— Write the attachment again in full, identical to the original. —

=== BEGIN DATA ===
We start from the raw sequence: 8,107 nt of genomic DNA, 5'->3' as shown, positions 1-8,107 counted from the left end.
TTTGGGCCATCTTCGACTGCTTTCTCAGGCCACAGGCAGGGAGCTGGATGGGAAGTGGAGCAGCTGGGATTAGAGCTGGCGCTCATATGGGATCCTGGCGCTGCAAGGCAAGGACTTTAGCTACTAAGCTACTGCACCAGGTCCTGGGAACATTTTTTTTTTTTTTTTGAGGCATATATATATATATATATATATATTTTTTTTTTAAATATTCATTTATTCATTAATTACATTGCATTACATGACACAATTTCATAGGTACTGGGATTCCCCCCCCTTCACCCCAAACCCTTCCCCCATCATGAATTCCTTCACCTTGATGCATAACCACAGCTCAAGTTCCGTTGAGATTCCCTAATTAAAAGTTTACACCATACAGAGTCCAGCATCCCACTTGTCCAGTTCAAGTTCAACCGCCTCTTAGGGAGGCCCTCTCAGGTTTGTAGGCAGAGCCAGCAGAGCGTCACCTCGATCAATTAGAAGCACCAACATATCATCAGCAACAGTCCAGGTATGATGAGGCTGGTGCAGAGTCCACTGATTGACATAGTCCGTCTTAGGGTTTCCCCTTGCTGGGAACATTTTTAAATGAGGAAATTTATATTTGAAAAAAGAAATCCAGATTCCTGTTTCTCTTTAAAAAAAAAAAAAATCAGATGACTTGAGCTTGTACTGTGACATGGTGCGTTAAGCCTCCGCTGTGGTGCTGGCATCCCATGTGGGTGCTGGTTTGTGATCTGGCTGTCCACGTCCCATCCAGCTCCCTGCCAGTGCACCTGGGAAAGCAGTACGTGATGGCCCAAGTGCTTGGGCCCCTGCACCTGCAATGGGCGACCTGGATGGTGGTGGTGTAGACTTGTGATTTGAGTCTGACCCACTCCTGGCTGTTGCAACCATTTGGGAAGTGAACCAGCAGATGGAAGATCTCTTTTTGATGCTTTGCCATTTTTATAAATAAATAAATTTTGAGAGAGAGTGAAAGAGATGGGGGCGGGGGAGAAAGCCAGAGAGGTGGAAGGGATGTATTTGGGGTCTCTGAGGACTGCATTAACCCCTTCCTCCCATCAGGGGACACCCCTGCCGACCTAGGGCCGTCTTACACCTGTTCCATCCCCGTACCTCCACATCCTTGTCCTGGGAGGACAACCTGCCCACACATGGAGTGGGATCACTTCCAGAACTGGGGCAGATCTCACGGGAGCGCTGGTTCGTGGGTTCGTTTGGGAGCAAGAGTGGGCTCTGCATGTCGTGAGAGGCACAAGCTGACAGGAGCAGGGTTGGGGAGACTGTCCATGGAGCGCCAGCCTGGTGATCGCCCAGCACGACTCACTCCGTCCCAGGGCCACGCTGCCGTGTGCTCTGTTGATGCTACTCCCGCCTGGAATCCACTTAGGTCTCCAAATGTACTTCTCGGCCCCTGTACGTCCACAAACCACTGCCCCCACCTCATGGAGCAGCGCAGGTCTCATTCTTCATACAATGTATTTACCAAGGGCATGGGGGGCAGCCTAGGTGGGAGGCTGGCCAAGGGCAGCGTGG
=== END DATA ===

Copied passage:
We start from the raw sequence: 8,107 nt of genomic DNA, 5'->3' as shown, positions 1-8,107 counted from the left end.
TTTGGGCCATCTTCGACTGCTTTCTCAGGCCACAGGCAGGGAGCTGGATGGGAAGTGGAGCAGCTGGGATTAGAGCTGGCGCTCATATGGGATCCTGGCGCTGCAAGGCAAGGACTTTAGCTACTAAGCTACTGCACCAGGTCCTGGGAACATTTTTTTTTTTTTTTTGAGGCATATATATATATATATATATATATTTTTTTTTTAAATATTCATTTATTCATTAATTACATTGCATTACATGACACAATTTCATAGGTACTGGGATTCCCCCCCCTTCACCCCAAACCCTTCCCCCATCATGAATTCCTTCACCTTGATGCATAACCACAGCTCAAGTTCCGTTGAGATTCCCTAATTAAAAGTTTACACCATACAGAGTCCAGCATCCCACTTGTCCAGTTCAAGTTCAACCGCCTCTTAGGGAGGCCCTCTCAGGTTTGTAGGCAGAGCCAGCAGAGCGTCACCTCGATCAATTAGAAGCACCAACATATCATCAGCAACAGTCCAGGTATGATGAGGCTGGTGCAGAGTCCACTGATTGACATAGTCCGTCTTAGGGTTTCCCCTTGCTGGGAACATTTTTAAATGAGGAAATTTATATTTGAAAAAAGAAATCCAGATTCCTGTTTCTCTTTAAAAAAAAAAAAAATCAGATGACTTGAGCTTGTACTGTGACATGGTGCGTTAAGCCTCCGCTGTGGTGCTGGCATCCCATGTGGGTGCTGGTTTGTGATCTGGCTGTCCACGTCCCATCCAGCTCCCTGCCAGTGCACCTGGGAAAGCAGTACGTGATGGCCCAAGTGCTTGGGCCCCTGCACCTGCAATGGGCGACCTGGATGGTGGTGGTGTAGACTTGTGATTTGAGTCTGACCCACTCCTGGCTGTTGCAACCATTTGGGAAGTGAACCAGCAGATGGAAGATCTCTTTTTGATGCTTTGCCATTTTTATAAATAAATAAATTTTGAGAGAGAGTGAAAGAGATGGGGGCGGGGGAGAAAGCCAGAGAGGTGGAAGGGATGTATTTGGGGTCTCTGAGGACTGCATTAACCCCTTCCTCCCATCAGGGGACACCCCTGCCGACCTAGGGCCGTCTTACACCTGTTCCATCCCCGTACCTCCACATCCTTGTCCTGGGAGGACAACCTGCCCACACATGGAGTGGGATCACTTCCAGAACTGGGGCAGATCTCACGGGAGCGCTGGTTCGTGGGTTCGTTTGGGAGCAAGAGTGGGCTCTGCATGTCGTGAGAGGCACAAGCTGACAGGAGCAGGGTTGGGGAGACTGTCCATGGAGCGCCAGCCTGGTGATCGCCCAGCACGACTCACTCCGTCCCAGGGCCACGCTGCCGTGTGCTCTGTTGATGCTACTCCCGCCTGGAATCCACTTAGGTCTCCAAATGTACTTCTCGGCCCCTGTACGTCCACAAACCACTGCCCCCACCTCATGGAGCAGCGCAGGTCTCATTCTTCATACAATGTATTTACCAAGGGCATGGGGGGCAGCCTAGGTGGGAGGCTGGCCAAGGGCAGCGTGG